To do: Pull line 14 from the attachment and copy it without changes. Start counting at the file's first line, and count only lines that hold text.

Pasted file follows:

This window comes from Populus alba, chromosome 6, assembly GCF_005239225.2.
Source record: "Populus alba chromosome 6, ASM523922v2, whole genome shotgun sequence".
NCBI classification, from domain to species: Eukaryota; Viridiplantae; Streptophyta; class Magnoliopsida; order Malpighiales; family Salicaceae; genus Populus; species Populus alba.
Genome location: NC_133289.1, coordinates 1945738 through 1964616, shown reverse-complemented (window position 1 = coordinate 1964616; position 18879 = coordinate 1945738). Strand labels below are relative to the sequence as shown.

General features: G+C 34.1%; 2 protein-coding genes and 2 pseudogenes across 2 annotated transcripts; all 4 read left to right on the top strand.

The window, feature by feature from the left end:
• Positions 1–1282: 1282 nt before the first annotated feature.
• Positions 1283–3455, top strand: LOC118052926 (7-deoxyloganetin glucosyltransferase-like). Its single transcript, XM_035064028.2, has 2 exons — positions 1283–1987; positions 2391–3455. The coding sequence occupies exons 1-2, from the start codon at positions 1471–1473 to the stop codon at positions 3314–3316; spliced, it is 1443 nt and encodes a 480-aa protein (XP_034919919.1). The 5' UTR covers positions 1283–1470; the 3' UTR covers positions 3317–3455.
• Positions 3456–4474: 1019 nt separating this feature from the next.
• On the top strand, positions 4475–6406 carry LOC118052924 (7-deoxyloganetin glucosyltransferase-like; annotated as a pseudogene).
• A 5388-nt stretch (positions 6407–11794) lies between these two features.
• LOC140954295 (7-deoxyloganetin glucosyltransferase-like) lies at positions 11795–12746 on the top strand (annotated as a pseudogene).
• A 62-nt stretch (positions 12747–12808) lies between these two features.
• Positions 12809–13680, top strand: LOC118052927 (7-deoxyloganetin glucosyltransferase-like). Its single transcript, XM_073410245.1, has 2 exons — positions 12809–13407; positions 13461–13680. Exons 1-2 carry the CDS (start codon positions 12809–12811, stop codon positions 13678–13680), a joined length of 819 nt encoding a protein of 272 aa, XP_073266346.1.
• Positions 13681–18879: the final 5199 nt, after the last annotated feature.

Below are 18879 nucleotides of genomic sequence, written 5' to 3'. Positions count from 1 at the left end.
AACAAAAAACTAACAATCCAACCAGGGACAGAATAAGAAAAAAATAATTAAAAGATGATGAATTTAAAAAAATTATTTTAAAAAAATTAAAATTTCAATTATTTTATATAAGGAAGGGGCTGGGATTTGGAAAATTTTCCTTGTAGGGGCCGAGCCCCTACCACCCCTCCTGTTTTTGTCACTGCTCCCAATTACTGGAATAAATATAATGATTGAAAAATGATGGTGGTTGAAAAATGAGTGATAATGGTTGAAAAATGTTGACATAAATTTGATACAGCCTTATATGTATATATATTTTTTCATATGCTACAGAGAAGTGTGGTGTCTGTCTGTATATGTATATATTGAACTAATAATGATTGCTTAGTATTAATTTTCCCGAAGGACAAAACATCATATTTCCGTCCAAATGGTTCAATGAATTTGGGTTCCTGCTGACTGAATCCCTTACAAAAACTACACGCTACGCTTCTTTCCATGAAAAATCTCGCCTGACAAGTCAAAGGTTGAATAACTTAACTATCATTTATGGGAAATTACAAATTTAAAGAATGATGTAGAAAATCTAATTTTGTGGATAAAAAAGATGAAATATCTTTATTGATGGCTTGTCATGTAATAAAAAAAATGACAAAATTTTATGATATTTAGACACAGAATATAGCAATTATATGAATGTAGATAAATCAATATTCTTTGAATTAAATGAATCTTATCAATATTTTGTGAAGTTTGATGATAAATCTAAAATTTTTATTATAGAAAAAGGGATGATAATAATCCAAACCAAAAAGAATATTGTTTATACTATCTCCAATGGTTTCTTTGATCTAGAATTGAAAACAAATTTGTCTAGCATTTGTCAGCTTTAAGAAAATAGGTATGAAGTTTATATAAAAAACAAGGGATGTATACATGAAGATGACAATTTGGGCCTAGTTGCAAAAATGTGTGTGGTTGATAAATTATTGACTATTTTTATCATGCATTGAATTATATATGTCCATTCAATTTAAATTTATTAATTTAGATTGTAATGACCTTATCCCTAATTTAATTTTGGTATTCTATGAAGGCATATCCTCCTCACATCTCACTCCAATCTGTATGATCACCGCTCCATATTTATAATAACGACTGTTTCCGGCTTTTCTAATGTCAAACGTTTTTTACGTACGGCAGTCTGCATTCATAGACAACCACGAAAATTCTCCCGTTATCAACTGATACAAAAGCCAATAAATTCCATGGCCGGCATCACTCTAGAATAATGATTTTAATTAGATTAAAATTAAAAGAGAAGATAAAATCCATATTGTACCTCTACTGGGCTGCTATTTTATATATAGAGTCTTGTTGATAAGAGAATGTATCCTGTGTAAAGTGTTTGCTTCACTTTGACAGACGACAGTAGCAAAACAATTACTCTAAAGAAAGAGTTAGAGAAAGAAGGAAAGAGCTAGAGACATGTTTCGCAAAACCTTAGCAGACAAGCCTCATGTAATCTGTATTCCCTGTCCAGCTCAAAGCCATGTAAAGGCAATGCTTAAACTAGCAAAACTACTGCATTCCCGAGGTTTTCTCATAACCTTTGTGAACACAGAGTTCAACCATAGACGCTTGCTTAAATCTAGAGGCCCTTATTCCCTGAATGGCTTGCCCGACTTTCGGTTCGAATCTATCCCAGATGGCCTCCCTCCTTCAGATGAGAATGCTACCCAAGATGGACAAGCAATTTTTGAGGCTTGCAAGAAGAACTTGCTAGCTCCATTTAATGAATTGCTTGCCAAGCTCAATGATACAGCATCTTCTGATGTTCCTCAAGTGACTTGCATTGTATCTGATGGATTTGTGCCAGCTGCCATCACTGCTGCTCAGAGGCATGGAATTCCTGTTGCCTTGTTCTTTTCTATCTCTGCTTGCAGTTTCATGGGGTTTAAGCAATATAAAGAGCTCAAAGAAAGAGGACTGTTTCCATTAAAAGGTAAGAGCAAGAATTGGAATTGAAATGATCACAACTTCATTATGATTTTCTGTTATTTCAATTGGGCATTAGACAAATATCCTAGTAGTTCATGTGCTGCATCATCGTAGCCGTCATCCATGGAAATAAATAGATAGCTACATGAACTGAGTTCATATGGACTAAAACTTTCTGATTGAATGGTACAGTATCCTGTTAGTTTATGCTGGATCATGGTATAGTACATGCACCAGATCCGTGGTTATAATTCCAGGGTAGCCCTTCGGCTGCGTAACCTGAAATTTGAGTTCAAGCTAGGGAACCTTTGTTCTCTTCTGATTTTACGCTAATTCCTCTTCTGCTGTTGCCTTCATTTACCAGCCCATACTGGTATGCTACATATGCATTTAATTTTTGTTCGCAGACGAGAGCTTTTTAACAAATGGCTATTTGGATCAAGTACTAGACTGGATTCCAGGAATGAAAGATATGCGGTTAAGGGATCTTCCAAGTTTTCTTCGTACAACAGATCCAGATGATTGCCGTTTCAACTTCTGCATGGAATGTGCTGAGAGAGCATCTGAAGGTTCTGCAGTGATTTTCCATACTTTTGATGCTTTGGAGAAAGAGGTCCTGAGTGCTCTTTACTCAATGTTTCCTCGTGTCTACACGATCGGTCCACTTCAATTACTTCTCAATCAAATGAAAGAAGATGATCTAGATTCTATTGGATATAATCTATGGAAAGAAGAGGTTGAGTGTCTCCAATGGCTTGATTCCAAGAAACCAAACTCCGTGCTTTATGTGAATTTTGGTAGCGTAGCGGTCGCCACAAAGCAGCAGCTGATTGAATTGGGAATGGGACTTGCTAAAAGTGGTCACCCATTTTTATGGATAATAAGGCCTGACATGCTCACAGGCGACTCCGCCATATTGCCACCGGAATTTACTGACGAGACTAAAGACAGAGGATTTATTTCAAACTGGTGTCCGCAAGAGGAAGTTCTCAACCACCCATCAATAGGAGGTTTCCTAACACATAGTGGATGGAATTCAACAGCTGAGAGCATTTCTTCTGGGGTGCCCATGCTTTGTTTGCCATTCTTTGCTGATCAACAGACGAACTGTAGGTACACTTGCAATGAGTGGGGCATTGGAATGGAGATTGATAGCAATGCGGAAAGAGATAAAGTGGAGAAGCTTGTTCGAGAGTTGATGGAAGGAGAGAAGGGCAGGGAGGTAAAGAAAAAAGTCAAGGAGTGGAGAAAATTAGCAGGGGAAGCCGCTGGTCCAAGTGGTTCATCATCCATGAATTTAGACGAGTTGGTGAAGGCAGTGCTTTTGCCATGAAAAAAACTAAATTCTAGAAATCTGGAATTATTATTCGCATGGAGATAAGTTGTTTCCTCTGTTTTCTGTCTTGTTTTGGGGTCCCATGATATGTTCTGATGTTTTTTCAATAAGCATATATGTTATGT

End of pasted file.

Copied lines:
• Positions 12809–13680, top strand: LOC118052927 (7-deoxyloganetin glucosyltransferase-like). Its single transcript, XM_073410245.1, has 2 exons — positions 12809–13407; positions 13461–13680. Exons 1-2 carry the CDS (start codon positions 12809–12811, stop codon positions 13678–13680), a joined length of 819 nt encoding a protein of 272 aa, XP_073266346.1.